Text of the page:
Is the U.S. economy cruising along to stability or careening toward a precipice? Thomas Barkin explained in a keynote speech at the 2023 SIEPR Economic Summit why he thinks, amid mixed signals, there’s plenty of reason to worry.
“I’ll call it the oscillating economy,” the president of the Federal Reserve Bank of Richmond told the hundreds of policymakers, business leaders, and academics who had gathered at Stanford for the first Summit to be held in-person since before the pandemic. While he thinks the job market and consumer spending aren’t as strong as the most recent data suggest, inflation will likely remain a problem — leading the central bank to hike interest rates, but at a slower pace.
He predicted that, while inflation has peaked, it will take at least until 2025 for the rate to return to the Fed’s 2 percent target. “If you back off on inflation too soon, it comes back even stronger,” Barkin said.
One reason for inflation’s persistence: Americans are still sitting on $1 trillion in excess savings they accrued from pandemic lockdowns and government stimulus. This spending, coupled with product shortages brought on by disruptions in supply chains, has given businesses power over prices they haven’t had in at least a decade.
“Pricing is back in play,” Barkin said. “And I think we’ll continue to see pressure on prices until customers and competitors reassert themselves.”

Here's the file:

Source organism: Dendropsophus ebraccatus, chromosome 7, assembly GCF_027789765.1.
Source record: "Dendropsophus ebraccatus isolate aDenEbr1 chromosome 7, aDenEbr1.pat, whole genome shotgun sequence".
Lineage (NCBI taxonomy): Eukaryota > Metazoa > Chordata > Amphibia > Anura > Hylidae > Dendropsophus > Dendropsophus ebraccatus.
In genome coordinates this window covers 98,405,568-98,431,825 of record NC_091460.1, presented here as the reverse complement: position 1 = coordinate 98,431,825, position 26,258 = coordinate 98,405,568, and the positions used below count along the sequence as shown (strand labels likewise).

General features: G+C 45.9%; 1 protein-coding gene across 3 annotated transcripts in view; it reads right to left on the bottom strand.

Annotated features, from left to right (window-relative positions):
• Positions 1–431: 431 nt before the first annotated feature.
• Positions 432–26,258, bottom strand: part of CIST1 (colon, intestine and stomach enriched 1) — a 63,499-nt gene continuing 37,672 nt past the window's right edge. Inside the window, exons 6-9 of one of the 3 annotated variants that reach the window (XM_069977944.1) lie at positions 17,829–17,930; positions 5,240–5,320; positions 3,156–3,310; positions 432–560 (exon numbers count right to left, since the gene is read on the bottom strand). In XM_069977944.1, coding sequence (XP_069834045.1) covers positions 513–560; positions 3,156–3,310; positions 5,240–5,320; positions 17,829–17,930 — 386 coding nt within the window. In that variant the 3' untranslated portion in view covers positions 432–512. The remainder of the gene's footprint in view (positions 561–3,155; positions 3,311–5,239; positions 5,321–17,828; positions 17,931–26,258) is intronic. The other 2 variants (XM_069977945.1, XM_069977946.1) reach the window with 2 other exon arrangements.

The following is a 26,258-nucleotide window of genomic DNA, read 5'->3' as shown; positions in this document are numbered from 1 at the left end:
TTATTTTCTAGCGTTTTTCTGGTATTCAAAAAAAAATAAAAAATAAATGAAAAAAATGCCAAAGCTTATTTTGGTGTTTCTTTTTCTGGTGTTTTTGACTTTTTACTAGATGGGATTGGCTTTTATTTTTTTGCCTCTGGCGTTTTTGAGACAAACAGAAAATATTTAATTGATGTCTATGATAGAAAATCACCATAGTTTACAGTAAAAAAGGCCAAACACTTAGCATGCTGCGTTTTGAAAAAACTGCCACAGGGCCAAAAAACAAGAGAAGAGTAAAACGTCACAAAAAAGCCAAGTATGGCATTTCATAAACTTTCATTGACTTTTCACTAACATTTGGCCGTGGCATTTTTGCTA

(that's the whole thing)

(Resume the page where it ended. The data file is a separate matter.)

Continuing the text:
When asked by moderator Chenzi Xu, a SIEPR faculty fellow and assistant professor at the Stanford Graduate School of Business, why the surge in inflation rates — the highest in 40 years — appeared to have taken monetary policymakers by surprise, Barkin said that expectations play a big role in how prices move. “We’ve had anchored inflation expectations for decades,” he said. And they held up through prior shocks, like 9/11 and the global financial crisis of 2007-08.
But cumulative events, both at home and abroad, since 2020 have unmoored those expectations. “The combination of A + B + C + D just overwhelmed the ability of the market to come back to equilibrium quickly,” Barkin said.
One problem is that monetary policymakers are dependent on the data, which often lag by a month and are often revised multiple times. In the 10 years before the pandemic — which Barkin said may have been the most economically stable ever — month-old statistics on spending or the labor market were manageable.
That’s not the case anymore, he said. In addition to traditional measures, he now tracks weekly credit card sales to better understand changes in consumer spending and the labor force participation rate — or the percentage of working-age Americans who are employed or actively looking for work.
“I try to learn by gathering real-time information from businesses, from community organizations and from groups like SIEPR,” Barkin said.